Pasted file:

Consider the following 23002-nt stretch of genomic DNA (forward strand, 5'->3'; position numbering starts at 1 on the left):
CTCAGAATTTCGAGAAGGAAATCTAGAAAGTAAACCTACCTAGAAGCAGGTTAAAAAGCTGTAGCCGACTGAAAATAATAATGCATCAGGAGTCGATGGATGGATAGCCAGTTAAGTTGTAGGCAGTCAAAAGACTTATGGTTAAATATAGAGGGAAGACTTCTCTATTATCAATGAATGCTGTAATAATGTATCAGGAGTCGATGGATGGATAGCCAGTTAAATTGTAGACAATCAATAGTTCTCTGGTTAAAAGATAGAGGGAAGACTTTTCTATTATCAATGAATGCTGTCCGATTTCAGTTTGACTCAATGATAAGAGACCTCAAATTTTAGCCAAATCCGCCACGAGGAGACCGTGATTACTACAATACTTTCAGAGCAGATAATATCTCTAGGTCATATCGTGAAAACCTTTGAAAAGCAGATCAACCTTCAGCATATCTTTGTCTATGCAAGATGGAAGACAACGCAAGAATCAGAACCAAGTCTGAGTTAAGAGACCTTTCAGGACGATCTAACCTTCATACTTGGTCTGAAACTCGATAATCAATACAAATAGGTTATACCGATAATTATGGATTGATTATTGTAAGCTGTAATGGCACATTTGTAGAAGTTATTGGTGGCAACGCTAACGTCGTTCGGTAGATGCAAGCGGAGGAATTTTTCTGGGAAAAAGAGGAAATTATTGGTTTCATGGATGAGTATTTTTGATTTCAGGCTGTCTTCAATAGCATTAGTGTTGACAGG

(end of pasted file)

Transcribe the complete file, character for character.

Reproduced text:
Consider the following 23002-nt stretch of genomic DNA (forward strand, 5'->3'; position numbering starts at 1 on the left):
CTCAGAATTTCGAGAAGGAAATCTAGAAAGTAAACCTACCTAGAAGCAGGTTAAAAAGCTGTAGCCGACTGAAAATAATAATGCATCAGGAGTCGATGGATGGATAGCCAGTTAAGTTGTAGGCAGTCAAAAGACTTATGGTTAAATATAGAGGGAAGACTTCTCTATTATCAATGAATGCTGTAATAATGTATCAGGAGTCGATGGATGGATAGCCAGTTAAATTGTAGACAATCAATAGTTCTCTGGTTAAAAGATAGAGGGAAGACTTTTCTATTATCAATGAATGCTGTCCGATTTCAGTTTGACTCAATGATAAGAGACCTCAAATTTTAGCCAAATCCGCCACGAGGAGACCGTGATTACTACAATACTTTCAGAGCAGATAATATCTCTAGGTCATATCGTGAAAACCTTTGAAAAGCAGATCAACCTTCAGCATATCTTTGTCTATGCAAGATGGAAGACAACGCAAGAATCAGAACCAAGTCTGAGTTAAGAGACCTTTCAGGACGATCTAACCTTCATACTTGGTCTGAAACTCGATAATCAATACAAATAGGTTATACCGATAATTATGGATTGATTATTGTAAGCTGTAATGGCACATTTGTAGAAGTTATTGGTGGCAACGCTAACGTCGTTCGGTAGATGCAAGCGGAGGAATTTTTCTGGGAAAAAGAGGAAATTATTGGTTTCATGGATGAGTATTTTTGATTTCAGGCTGTCTTCAATAGCATTAGTGTTGACAGG